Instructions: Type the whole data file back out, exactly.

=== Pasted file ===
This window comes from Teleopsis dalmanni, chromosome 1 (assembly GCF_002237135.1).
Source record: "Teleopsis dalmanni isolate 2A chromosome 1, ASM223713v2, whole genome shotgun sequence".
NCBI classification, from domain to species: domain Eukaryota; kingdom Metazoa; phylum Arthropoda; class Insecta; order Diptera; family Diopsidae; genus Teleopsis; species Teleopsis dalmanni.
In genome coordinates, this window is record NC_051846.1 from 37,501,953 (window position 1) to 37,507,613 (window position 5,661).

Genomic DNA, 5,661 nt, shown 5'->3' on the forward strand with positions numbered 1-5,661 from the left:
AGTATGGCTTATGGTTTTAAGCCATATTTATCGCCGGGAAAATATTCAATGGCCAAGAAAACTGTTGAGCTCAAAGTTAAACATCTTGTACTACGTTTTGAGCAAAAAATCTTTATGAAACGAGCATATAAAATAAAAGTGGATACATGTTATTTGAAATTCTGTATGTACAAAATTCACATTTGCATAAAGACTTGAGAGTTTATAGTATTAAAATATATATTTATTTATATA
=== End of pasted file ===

This window comes from Teleopsis dalmanni, chromosome 1 (assembly GCF_002237135.1).
Source record: "Teleopsis dalmanni isolate 2A chromosome 1, ASM223713v2, whole genome shotgun sequence".
NCBI classification, from domain to species: domain Eukaryota; kingdom Metazoa; phylum Arthropoda; class Insecta; order Diptera; family Diopsidae; genus Teleopsis; species Teleopsis dalmanni.
In genome coordinates, this window is record NC_051846.1 from 37,501,953 (window position 1) to 37,507,613 (window position 5,661).

Genomic DNA, 5,661 nt, shown 5'->3' on the forward strand with positions numbered 1-5,661 from the left:
AGTATGGCTTATGGTTTTAAGCCATATTTATCGCCGGGAAAATATTCAATGGCCAAGAAAACTGTTGAGCTCAAAGTTAAACATCTTGTACTACGTTTTGAGCAAAAAATCTTTATGAAACGAGCATATAAAATAAAAGTGGATACATGTTATTTGAAATTCTGTATGTACAAAATTCACATTTGCATAAAGACTTGAGAGTTTATAGTATTAAAATATATATTTATTTATATA